Boombox by Hollis Brown Thornton
8"x10" ($24) | 11"x14" ($60) | 16"x20" ($240) | 24"x30" ($1200) | 30"x40" ($2400)
There’s something about a Boombox that brings to mind the best sorts of low-key summer pastimes. Namely, stoop-sitting, sidewalk-cruising, and expert-level park lounging. Any idle outdoor activity that is vastly improved by great weather and good music. Right about now, anyone born before the 90s will probably be picturing a key component of this scene: the Boombox, preferably on full blast. Which is why the timing seemed just right to release Hollis Brown Thornton’s artwork homage to that old school portable provider of airwaves...
Thornton has a penchant for pop cultural totems of the past, the sorts of things that might set you on a serious nostalgia spiral. VHS tapes and a disco ball both make an appearance in our collection of the South Carolinian’s work. When was the last time you saw a Boombox in the wild? Of course, they were nearly ubiquitous back in the day. After their inception in the 1970’s, boomboxes became increasingly larger and heavier, designed to get the most bang out of the bass. By the mid-eighties, they had ballooned with abandon—much like the hair and shoulder pads of the same era, just less regrettable in retrospect. Boomboxes had reached peak enormity, and peak prevalence.
It’s fitting, then, that the subject of today’s new edition takes up so much of the composition, as if in the interest of fidelity. The boombox is an easily recognizable form, for sure, but by ensuring it dominates the image, Thornton implies its popularity and its prominence, as well as its physical size. Not to mention that the memory of an object that was once so widespread is something huge swaths of people can call to mind. The idea of a boombox is a common communal memory, something that needs no context. And it’s not just the memory that’s communal—a boombox was played out loud in public, a far cry from the plugged-in headphones music-listening of modern day.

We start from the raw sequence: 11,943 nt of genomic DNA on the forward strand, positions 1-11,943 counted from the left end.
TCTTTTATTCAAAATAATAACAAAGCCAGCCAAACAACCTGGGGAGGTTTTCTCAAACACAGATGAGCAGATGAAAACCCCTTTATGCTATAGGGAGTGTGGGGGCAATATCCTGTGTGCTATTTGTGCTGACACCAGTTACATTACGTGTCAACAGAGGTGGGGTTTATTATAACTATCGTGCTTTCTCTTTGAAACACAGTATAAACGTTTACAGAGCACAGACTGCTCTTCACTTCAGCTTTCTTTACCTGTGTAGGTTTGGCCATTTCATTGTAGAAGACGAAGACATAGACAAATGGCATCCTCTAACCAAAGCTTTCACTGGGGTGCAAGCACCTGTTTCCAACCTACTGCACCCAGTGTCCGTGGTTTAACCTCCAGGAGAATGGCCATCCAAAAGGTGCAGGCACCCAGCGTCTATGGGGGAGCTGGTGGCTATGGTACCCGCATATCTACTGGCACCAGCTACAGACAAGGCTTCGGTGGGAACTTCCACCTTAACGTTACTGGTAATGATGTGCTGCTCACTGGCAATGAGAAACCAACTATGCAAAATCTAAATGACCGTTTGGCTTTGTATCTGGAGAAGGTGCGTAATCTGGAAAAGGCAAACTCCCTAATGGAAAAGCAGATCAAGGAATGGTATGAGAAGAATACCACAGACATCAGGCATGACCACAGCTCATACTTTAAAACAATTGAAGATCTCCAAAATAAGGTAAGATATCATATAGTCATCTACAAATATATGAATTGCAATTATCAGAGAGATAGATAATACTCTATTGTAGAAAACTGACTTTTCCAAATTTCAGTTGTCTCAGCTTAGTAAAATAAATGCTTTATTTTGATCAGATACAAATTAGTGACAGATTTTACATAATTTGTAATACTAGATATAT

Boombox started as a digital drawing, but in an effort to emphasize the interesting nuances of an retro object like this, Thornton converted it to pixels (his Han Solo and Luke Skywalker editions are other examples of this approach). That transformation blurs the line between the physical world and the digital world—an apt metaphor for the digitization of music (MP3s anyone?) or, more broadly, the many ways in which our lives are becoming increasingly enmeshed with digital-everything. Even the square edges of the boombox are exaggerated, crisp as the corners of a pixel. You might say this edition is an attempt to grasp something solid, while the tide of technology does its ever-onward thing.
Thornton is adept at moving between multiple media and techniques, but for this particular piece he focused on a pigment transfer process. The result is a weathered look, peppered by inconsistencies. So while the boombox is immediately familiar, simplified, even codified, it’s also fractured, ephemeral and organic. You might say it’s as limited—and as unlimited—as a memory. You might also take one look at it on your walls and feel compelled to pull a Lloyd Dobler à la Say Anything. Up to you.
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